Bjørnstjerne Bjørnson (1832-1910) was the son of a Norwegian pastor. At school in Christiania (Oslo) Ibsen was one of his fellow students. Bjørnson participated early in the movement for a national Norwegian theatre and wrote some poetic plays which he did not publish. While a student, he became a literary critic for the Morgenbladet in 1854 and contributed criticism as well as stories to various other newspapers. In 1857 he succeeded in starting a literary career when he wrote the historical play Mellem slagene (Between the Battles) and became stage director at the Norwegian Theatre in Bergen. During the following years he took part in national politics (as he did all his life) and divided his creative activities between historical tragedies and country tales such as Arne (1858) and En glad gut (1860) “A Happy Boy”, both of which were meant to show a kinship between the contemporary peasant and the saga heroes of old in their taciturnity and love of adventure. The years 1860-1863 he spent abroad, mostly in Italy, where he was deeply affected by Michelangelo and Greek sculpture.
The seventies were marked by a second visit to Italy (1873-1875) and a turn toward realism and social problems which produced the plays En fallit (The Bankrupt) and Redaktøren (The Editor), both in 1875. In Kongen (1877) “The King”, he dealt with the loss of Christian ideals in today’s secular society, a concern which led him into a religious crisis and to a rejection of the church dogma. In 1882 he left Norway and spent five years abroad where En hanske (1883) “A Gauntlet” was written, a play in which he attacked hypocrisy concerning sexual matters as well as the liberal attitude of the Bohemians. During the following years he wrote educational novels such as Det flager i byen og på havnen(1884) “The Heritage of the Kurts” and På Guds veie (1889) “In God’s Way”, with its main theme of religious tolerance, as well as the educational play Over oevne, annet stykke (1895) “Beyond Human Power”.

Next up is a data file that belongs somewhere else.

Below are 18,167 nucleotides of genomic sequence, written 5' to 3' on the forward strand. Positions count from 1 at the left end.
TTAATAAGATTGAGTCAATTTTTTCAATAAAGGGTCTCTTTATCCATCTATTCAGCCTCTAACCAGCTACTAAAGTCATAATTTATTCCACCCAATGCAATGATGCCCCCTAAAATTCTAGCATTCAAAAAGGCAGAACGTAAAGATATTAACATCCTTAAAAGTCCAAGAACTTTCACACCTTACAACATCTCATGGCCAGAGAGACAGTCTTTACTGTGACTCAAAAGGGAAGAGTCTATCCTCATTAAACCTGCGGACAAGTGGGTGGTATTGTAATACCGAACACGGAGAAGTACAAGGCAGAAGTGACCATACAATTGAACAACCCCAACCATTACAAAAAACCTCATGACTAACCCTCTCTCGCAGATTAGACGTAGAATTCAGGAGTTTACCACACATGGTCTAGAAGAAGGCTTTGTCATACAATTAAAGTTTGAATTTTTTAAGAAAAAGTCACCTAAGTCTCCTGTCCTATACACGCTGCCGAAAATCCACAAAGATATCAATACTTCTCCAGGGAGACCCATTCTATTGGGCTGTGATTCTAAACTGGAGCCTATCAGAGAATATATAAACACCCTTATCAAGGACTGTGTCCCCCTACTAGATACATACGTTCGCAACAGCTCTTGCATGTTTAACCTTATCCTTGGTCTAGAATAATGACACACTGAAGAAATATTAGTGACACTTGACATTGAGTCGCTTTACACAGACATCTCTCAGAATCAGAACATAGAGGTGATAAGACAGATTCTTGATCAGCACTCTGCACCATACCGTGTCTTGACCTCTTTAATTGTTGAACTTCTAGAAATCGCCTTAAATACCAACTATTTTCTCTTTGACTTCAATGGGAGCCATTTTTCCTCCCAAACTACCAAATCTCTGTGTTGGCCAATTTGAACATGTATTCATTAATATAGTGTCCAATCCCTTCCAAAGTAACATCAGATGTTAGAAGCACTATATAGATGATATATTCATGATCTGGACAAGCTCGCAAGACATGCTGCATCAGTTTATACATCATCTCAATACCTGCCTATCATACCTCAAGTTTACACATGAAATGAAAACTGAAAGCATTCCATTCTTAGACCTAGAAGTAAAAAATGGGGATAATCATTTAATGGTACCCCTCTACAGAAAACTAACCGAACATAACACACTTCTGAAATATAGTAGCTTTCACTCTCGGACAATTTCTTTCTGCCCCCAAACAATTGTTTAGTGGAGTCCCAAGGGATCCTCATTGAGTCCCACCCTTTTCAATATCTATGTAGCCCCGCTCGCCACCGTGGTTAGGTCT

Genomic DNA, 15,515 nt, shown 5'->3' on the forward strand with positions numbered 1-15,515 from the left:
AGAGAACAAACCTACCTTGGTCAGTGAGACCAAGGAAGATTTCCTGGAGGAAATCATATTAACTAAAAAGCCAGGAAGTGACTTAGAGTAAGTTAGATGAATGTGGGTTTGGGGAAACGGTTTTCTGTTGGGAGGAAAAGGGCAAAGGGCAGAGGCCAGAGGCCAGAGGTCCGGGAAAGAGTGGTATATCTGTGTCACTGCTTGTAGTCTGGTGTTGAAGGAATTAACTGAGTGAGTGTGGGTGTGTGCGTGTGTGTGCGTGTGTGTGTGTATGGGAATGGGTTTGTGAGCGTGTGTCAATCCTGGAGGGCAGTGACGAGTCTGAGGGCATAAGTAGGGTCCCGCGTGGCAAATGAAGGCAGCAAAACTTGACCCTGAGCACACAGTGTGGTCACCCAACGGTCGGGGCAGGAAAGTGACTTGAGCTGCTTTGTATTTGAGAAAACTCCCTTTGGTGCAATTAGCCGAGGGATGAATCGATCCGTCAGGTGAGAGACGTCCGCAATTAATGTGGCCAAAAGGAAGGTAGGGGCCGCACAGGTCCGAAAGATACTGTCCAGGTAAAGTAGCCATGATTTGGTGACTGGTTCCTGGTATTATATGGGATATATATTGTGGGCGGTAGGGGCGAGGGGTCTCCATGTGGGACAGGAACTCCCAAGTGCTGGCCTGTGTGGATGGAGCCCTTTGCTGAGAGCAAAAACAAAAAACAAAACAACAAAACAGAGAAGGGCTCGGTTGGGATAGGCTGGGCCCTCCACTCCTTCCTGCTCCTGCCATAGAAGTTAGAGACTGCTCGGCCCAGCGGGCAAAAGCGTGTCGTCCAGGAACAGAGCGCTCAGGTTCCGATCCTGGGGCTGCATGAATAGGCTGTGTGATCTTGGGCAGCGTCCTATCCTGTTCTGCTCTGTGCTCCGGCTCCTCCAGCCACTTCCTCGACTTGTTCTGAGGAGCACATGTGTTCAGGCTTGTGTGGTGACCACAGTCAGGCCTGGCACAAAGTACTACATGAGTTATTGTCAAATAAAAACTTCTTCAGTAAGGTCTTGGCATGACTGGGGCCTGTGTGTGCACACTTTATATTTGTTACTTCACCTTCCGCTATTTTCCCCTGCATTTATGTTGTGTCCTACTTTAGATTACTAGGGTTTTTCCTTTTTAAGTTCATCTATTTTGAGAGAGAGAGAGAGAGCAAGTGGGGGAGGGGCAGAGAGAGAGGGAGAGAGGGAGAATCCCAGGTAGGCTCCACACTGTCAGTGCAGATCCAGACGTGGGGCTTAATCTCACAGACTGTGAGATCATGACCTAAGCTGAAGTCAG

His last important plays were Paul Lange og Tora Parsberg (1899), which treats the theme of political tolerance, and finally Nar den ny vin blomstrer (1909) “When the New Wine Blooms”. Bjørnson’s collected works were published in nine volumes in 1919.
This autobiography/biography was written at the time of the award and first published in the book series Les Prix Nobel. It was later edited and republished in Nobel Lectures. To cite this document, always state the source as shown above.
Bjørnstjerne Bjørnson died on April 26, 1910.
Their work and discoveries range from the formation of black holes and genetic scissors to efforts to combat hunger and develop new auction formats.
See them all presented here.